Introduction: Purple Squirrel Breadboard Power Supply Kit

This instructable will detail how to assemble the open source Purple Squirrel Bread Board Power Supply Kit; a small & simple kit for providing 5V and 3.3V power to your projects.

This project is suitable for beginners. Some soldering tools are necessary but even if you've never soldered before this will not be that difficult. You can buy this kit from the Purple Squirrel website or you can gather the parts your self and using the Eagle files from the website get your own PCB(s) made and go that route.

Step 1: Getting Started

Before starting check your kit to make sure you have all the parts.

Your parts list (if you bought this from Purple Squirrel) should include these 16 pieces:
(1) PCB
(1) LM317 Voltage Regulator
(2) SPDT Slide Switches
(2) 0.1” Header Pins
(1) 100uF 25V Aluminum Electrolytic Capacitor
(1) 10uF 25V Electrolytic Capacitor
(1) 0.1uF 50V Ceramic Capacitor
(1) PTC resettable fuse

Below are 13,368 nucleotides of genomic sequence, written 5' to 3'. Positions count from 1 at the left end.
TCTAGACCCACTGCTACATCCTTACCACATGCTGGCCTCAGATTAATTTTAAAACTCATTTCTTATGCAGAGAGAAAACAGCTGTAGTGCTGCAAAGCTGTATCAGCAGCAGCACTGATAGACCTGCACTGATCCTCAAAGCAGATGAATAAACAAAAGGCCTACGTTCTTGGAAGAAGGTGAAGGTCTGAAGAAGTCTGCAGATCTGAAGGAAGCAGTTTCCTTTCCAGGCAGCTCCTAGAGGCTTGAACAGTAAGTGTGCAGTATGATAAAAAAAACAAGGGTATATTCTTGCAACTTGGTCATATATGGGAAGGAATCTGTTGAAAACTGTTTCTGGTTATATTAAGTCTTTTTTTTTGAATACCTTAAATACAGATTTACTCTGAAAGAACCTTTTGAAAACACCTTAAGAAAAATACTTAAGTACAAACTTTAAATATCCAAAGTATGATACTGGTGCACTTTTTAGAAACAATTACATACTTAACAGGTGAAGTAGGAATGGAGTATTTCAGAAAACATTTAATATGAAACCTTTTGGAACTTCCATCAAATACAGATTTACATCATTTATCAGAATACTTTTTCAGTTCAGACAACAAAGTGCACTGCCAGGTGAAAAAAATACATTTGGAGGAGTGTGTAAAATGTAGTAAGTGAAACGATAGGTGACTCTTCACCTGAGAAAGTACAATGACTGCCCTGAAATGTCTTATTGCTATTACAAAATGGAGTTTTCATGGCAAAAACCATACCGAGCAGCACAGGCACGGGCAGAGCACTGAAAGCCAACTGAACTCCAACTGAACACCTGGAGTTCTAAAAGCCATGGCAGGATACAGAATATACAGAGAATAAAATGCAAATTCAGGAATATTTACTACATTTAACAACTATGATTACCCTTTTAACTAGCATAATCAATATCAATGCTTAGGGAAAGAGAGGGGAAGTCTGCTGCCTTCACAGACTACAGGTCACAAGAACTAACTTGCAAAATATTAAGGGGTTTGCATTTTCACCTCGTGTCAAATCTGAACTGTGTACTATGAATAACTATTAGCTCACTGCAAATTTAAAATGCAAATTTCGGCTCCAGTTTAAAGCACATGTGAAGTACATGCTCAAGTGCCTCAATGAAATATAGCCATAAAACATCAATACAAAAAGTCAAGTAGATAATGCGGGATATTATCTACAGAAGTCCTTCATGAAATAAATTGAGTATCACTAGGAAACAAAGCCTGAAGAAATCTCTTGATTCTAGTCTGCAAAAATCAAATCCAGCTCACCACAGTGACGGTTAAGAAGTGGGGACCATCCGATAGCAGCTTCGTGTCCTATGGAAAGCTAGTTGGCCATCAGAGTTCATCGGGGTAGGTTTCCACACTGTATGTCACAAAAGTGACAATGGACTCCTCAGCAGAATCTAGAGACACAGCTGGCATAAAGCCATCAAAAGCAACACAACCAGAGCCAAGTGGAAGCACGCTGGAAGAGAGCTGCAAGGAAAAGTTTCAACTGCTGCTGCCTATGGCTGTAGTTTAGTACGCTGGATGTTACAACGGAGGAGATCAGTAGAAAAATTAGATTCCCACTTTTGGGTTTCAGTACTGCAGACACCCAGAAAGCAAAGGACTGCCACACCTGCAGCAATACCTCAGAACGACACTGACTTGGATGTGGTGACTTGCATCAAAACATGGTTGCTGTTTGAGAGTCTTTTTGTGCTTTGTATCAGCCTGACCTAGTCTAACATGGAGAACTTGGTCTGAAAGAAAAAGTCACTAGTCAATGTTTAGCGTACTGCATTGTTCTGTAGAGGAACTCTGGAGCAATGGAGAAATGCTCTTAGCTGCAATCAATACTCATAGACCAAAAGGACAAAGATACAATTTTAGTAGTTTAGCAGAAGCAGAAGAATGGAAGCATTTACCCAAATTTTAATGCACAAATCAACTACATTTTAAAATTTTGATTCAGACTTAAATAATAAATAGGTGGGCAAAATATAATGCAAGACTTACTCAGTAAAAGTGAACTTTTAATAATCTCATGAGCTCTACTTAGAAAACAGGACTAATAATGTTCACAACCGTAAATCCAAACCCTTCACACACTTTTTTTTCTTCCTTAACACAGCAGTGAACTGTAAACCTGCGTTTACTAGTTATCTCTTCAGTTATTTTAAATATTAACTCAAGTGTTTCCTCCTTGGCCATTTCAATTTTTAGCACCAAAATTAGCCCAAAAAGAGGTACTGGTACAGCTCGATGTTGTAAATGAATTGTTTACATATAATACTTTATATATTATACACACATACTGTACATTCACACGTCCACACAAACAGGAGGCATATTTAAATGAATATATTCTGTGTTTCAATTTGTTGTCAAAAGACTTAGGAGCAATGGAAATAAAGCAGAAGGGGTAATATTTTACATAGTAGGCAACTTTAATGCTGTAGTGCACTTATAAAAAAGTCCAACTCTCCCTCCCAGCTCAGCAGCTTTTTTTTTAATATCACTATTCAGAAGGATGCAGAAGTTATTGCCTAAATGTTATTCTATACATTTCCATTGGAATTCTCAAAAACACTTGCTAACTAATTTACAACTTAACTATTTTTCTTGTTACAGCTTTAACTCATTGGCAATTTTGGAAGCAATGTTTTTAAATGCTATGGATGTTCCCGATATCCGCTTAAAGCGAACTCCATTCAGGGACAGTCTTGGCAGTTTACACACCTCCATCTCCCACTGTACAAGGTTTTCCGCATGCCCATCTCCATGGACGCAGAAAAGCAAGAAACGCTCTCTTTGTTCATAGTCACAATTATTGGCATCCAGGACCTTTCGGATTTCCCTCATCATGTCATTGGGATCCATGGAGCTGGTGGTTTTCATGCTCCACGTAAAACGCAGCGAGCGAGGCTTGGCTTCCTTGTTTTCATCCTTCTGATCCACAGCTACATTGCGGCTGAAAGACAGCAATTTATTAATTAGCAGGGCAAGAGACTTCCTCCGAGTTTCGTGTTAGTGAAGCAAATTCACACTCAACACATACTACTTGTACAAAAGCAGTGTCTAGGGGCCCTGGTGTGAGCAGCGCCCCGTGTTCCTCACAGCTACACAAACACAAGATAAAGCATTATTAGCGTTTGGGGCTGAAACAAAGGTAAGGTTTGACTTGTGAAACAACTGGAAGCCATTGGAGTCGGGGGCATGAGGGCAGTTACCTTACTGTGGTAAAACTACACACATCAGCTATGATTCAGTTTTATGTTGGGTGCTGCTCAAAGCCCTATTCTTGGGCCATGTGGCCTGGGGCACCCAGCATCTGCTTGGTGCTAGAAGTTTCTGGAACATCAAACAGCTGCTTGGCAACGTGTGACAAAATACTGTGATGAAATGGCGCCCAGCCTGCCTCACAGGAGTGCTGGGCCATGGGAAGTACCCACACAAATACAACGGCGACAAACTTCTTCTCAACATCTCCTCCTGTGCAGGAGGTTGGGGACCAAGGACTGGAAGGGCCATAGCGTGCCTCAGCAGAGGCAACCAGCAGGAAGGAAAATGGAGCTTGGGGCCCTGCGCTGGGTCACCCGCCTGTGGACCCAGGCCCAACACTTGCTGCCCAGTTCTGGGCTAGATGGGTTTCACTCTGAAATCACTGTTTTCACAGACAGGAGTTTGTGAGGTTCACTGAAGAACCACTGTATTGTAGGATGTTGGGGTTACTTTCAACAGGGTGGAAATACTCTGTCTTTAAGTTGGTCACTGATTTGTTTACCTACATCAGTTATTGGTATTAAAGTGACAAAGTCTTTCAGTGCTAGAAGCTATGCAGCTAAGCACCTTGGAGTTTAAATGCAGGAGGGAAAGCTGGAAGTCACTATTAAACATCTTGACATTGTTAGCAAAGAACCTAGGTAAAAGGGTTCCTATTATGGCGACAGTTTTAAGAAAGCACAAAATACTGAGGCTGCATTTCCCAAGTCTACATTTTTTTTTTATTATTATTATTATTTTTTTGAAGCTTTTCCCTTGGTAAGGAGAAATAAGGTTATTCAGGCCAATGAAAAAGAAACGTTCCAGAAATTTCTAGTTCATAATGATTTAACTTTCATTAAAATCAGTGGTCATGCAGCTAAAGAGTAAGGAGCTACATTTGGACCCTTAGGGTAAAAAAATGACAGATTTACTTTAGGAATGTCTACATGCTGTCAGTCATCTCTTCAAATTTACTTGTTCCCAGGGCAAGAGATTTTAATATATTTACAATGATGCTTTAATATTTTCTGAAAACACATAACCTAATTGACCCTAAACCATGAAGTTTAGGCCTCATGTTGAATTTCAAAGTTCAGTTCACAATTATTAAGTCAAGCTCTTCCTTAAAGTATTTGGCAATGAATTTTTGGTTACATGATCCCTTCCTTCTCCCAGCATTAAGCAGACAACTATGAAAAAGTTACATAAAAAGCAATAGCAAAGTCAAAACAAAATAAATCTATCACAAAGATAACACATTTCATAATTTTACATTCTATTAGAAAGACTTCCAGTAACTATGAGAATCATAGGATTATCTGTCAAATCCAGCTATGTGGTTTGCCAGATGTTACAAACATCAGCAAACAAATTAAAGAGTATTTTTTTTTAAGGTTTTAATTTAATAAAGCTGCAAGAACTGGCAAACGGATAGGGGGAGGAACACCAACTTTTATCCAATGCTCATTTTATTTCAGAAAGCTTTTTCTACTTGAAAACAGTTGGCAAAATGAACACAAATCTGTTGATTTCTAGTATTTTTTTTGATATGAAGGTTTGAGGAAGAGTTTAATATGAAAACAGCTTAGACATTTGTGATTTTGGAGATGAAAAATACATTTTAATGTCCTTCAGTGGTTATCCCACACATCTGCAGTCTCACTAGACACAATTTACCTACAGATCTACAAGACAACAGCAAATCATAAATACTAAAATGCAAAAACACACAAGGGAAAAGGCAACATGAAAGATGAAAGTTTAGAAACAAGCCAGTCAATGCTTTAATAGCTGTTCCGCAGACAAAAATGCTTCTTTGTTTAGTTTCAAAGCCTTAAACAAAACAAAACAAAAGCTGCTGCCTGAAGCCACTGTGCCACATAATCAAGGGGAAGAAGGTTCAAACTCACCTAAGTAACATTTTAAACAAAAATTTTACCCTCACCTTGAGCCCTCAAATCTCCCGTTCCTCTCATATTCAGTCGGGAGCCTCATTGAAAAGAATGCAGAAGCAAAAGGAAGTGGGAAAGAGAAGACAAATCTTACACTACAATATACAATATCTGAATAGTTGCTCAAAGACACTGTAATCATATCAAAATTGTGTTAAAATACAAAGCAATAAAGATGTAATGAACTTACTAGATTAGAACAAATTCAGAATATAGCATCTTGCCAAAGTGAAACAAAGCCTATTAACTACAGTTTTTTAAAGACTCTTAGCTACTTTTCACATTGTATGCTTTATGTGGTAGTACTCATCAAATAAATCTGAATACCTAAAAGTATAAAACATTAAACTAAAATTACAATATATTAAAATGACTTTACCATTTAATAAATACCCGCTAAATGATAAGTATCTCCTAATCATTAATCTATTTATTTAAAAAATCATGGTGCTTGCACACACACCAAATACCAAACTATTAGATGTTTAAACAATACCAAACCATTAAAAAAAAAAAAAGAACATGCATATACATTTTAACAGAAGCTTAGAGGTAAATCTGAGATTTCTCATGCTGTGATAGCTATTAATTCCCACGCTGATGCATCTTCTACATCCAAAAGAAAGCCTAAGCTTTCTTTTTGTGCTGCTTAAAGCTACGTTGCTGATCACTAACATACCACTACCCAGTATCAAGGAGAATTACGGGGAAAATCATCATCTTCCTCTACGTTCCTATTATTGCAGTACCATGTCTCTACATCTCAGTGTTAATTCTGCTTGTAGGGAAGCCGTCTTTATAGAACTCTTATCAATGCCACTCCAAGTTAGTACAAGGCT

(1) LED, Red
(1) 390 ohm resistor
(2) 330 ohm resistors
(1) 240 ohm resistor
(1) 1N5818 Reverse Protection Diode

Step 2: Assembling the Kit

Once you have all of the parts, assembling the kit only takes a few steps. I've included pictures of each step.

Start with the PCB

Step 3: Installing the Resistors

First we are going to attach the 330 ohm resistors.
You may need to pre bend the leads like the picture to get the parts to fit.
Once the resistor is in the location turn the PCB over and bend the leads a bit as shown…this will hold the part in place while you solder it down.
After soldering the leads down, trim them off so they look something like the picture.